Mark Fraser: Day Two Hundred and Ninety – Let’s Get Medieval

Posted on October 17, 2011 by


I’ve been studying Medieval Scots this year and it’s been pretty enlightening. The format for fiction in the middle ages was poetry (the novel didn’t really become popular in Scotland until Walter Scott’s Waverley), and since poetry is close to my heart, it’s been interesting to see the “Golden Age” of poetry. The language isn’t a far cry from the language found in Chaucer’s work only peppered with Scots (ok, a lot of Scots). As the course progresses we’ll get to see how medieval poetry evolved into what Burns was writing and since we studied the Romantic and Modern periods last year, the basic history and evolution of Scottish poetry will be complete.

What strikes me the most about it is just how confident it is. Contrary to how the middle ages are portrayed in film and television, they had an immense sense of themselves and their place in the world. They thought they had it all figured out, much like we do today.

Another thing I find fascinating about it is how it was written to be performed. Although poetry should always be recited aloud, in the middle ages most of the people who could read and write were those who were educated either at the expense of the church or because of their caste in society. Poetry was a form of entertainment and as such was read or performed aloud for people would could not read.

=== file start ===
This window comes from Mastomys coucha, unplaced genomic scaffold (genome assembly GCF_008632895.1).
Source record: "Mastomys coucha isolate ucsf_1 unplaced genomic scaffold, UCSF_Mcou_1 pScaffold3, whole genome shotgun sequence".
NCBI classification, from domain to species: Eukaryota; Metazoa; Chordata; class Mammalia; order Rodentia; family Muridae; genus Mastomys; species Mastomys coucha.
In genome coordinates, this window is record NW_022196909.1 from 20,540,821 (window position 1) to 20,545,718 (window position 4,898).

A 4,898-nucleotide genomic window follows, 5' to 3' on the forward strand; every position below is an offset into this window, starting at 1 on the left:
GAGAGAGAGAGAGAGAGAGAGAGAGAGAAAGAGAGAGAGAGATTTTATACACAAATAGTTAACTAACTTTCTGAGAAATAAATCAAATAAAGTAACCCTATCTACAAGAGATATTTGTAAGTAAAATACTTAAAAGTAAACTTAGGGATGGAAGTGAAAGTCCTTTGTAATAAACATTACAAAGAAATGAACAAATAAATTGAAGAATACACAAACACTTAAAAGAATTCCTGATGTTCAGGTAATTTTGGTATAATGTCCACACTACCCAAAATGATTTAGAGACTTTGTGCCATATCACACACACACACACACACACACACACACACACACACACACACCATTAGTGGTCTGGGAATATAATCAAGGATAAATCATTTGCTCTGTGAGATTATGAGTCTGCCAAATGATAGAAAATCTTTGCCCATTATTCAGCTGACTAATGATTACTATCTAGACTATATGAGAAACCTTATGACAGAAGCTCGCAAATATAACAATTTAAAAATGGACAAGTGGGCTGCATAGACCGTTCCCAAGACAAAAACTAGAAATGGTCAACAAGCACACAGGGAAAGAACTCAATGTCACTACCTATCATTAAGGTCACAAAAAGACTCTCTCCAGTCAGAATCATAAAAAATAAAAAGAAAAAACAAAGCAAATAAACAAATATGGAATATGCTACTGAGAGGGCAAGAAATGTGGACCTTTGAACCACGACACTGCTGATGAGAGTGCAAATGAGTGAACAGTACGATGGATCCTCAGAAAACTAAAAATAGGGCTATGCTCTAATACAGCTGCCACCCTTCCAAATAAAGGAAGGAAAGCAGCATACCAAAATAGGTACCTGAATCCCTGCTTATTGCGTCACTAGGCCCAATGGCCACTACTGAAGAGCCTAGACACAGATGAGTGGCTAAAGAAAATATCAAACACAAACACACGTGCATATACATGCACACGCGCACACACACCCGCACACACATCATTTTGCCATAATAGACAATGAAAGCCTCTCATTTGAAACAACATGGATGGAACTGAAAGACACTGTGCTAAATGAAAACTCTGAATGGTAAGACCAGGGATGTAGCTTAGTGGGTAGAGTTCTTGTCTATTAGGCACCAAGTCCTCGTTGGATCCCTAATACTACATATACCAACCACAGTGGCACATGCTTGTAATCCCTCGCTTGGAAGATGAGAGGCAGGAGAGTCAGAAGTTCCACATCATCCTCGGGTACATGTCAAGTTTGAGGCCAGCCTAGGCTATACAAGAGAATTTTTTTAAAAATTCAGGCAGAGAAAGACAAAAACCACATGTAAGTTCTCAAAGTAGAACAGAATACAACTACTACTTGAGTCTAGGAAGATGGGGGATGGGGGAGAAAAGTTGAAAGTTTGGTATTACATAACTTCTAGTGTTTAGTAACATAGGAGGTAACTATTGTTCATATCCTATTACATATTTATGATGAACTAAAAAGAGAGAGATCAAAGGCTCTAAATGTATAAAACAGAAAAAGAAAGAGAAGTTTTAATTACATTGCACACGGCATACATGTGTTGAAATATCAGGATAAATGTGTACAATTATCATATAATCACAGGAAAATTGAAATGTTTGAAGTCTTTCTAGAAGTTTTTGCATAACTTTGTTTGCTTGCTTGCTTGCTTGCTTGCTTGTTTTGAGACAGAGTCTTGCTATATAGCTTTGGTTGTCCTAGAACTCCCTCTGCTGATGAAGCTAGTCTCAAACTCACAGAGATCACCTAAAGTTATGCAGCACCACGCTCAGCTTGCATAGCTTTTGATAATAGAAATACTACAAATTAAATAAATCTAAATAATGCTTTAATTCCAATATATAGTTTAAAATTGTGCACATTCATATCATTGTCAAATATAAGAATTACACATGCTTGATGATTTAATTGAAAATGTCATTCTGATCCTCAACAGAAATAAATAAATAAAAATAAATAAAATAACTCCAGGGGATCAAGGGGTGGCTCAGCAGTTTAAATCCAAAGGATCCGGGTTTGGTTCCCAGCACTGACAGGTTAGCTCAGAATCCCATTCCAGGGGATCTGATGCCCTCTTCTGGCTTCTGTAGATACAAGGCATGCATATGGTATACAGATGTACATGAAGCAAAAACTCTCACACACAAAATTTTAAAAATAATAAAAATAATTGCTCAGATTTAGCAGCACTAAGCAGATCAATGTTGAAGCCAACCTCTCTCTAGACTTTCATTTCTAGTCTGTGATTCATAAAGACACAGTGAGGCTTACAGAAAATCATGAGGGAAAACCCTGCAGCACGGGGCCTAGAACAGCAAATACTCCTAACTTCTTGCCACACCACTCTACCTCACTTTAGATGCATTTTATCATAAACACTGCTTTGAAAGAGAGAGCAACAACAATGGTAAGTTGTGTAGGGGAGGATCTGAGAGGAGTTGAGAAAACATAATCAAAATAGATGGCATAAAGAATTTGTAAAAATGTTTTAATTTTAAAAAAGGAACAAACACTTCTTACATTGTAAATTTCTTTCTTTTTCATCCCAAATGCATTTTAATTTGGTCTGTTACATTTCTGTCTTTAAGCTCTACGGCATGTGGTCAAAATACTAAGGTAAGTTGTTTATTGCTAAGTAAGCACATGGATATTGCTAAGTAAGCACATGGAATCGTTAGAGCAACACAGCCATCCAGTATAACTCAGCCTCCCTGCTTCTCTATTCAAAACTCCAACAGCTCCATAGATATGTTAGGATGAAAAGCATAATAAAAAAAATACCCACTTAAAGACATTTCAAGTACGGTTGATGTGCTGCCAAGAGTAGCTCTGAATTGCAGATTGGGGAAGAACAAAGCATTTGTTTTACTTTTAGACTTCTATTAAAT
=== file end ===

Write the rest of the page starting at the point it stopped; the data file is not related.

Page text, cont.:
The sense of confidence about their place in the world can be seen in their writing. Here is a poem (one of my favourites) by one of the great makars Robert Henryson. It’s taken from his Morall Fabillis (Moral Fables) which are essentially a retelling of Aesop’s fables. Interestingly, originality was frowned upon in the middle ages, so much of the work was either a retelling of other stories, or at least in part claimed to be taken from someone elses work. One had to appeal to authority for their work to be taken seriously.

This piece has punctuation but I am assured, having not seen any of the original manuscripts, that there was little punctuation to no in the original. Or at least if there was punctuation it was a very different kind of punctuation than what we use today.

So have a wee read and see what ye think!

Posted in: Mark Fraser